Contrary to what Columbia University President Lee Bollinger posited in The Atlantic on June 12, there is indeed a problem with free speech on contemporary American campuses.
So says Spencer Brown in the Washington Examiner.
Brown details his time with the Young America’s Foundation, traveling to colleges across the country where “subjective viewpoint discrimination, disparate treatment, and all-out censorship” are legitimate problems. Worse still are administrators like Bollinger who make excuses for student activists when “offensive” speech becomes “intolerable.”
“When they wield unbridled discretion in determining when this line into ‘intolerable’ speech is crossed,” Brown says, “free speech is inevitably imperiled.”
From the article:
All too often, what administrators say and what they do are two very different things. This is true from smaller, private institutions like Grand Canyon University to public behemoths like Berkeley. In my dealings with university leadership, they almost always claim to protect free expression — but their shameful willingness to ban speakers and penalize students suggests otherwise.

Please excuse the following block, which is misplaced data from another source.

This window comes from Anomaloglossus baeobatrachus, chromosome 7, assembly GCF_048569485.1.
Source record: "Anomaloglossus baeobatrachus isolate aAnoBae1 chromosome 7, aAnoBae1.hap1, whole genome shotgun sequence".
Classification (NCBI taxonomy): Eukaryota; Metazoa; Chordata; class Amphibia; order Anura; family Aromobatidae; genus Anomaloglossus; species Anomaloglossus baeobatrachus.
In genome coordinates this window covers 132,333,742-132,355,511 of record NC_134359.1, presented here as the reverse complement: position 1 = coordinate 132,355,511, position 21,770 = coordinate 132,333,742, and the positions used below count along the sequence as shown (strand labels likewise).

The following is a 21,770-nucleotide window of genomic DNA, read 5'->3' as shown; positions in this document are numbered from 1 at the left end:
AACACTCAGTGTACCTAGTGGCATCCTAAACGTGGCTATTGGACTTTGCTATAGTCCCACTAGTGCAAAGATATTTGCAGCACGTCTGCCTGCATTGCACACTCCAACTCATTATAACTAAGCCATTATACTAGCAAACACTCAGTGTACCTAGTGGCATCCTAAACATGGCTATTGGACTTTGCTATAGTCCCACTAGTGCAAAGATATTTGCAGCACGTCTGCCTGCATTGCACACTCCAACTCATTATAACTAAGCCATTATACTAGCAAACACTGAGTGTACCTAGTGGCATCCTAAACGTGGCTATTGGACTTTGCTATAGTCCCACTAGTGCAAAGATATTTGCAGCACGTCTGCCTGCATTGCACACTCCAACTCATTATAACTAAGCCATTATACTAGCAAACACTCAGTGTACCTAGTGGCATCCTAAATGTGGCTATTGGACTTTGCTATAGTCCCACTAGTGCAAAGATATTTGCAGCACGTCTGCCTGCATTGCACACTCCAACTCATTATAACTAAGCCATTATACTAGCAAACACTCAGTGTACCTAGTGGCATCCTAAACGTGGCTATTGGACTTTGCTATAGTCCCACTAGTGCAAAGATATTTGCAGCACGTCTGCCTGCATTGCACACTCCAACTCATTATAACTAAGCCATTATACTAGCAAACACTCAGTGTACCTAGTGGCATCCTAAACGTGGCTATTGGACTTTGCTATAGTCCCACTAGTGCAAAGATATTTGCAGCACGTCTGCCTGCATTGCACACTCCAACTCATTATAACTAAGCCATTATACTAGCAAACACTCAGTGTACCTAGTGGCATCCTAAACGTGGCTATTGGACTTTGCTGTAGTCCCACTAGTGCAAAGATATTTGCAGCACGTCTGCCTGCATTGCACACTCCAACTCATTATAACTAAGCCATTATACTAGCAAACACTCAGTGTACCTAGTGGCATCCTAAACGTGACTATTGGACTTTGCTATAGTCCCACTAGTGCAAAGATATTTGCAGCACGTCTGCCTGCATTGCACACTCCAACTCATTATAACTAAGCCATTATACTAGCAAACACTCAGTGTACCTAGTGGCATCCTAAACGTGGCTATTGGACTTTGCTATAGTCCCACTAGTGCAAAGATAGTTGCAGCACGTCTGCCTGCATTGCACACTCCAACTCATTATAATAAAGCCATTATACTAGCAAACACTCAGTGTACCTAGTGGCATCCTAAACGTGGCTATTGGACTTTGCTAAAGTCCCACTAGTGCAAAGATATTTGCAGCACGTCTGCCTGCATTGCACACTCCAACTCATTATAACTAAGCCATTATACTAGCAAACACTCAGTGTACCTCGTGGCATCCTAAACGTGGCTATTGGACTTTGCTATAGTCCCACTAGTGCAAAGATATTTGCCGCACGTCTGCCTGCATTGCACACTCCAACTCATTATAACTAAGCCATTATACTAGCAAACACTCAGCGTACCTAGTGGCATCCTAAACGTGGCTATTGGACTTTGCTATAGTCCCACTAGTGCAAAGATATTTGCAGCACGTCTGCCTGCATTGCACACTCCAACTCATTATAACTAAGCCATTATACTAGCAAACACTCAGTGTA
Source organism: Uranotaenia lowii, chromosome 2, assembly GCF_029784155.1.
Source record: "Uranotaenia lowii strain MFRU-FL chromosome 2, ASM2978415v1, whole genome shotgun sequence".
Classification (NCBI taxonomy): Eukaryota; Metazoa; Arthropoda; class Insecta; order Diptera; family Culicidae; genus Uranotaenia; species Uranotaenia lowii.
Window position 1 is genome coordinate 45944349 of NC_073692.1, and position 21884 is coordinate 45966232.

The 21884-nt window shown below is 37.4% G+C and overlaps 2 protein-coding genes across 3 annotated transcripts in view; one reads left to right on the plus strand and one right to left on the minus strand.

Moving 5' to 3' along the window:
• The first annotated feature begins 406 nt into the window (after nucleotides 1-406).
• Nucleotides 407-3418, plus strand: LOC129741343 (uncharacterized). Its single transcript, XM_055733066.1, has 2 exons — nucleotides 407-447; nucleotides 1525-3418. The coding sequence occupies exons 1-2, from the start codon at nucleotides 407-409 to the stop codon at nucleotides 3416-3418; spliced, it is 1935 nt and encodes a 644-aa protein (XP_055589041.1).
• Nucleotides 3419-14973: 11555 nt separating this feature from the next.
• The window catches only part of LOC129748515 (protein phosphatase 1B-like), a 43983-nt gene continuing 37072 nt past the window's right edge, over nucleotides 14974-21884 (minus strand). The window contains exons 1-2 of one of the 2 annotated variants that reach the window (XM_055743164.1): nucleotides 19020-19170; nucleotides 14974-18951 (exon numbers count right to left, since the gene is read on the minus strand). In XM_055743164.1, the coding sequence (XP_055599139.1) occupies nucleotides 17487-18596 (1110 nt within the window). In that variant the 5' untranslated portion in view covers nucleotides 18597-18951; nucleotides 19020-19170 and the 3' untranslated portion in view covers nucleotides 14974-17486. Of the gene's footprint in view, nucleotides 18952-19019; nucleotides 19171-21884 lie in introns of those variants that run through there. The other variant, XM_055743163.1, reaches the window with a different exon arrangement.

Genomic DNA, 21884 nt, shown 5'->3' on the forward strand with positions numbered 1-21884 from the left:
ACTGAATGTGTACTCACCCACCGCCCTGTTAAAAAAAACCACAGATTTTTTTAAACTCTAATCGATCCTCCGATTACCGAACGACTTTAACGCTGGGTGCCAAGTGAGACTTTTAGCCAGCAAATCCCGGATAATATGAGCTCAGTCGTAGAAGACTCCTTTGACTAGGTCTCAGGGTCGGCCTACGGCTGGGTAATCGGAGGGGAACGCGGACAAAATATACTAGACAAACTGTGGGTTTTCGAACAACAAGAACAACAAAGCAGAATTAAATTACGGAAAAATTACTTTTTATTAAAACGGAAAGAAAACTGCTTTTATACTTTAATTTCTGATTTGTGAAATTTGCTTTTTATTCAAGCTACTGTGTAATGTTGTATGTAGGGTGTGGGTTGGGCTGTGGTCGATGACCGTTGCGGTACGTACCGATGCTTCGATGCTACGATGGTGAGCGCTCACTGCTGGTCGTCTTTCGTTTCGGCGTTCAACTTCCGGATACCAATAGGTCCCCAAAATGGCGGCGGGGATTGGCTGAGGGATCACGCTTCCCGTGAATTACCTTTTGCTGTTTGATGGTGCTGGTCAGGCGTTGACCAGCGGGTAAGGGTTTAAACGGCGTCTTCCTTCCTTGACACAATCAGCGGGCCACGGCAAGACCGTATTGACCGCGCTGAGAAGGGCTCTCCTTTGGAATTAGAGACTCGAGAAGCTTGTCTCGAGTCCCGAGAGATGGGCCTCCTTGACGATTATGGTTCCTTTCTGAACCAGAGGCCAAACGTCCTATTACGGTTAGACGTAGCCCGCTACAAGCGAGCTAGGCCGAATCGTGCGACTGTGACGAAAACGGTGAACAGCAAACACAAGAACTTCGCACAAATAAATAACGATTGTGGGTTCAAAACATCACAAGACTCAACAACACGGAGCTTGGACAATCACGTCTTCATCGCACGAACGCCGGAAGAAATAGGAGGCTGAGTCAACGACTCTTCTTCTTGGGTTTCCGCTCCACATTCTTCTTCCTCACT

First Amendment jurisprudence, contrary to Bollinger’s attempted muddying of the waters, has already drawn a very clear line on what speech is “acceptable” and what isn’t. The courts, not university administrators, are responsible for interpreting it.
The First Amendment should not be interpreted to “evolve,” as Bollinger suggests. It doesn’t change to protect fragile campus populations from being made to feel uncomfortable, nor does it only safeguard popular speech. It is in cases where speech is not considered “acceptable” where the First Amendment’s protection of expression is most vital.
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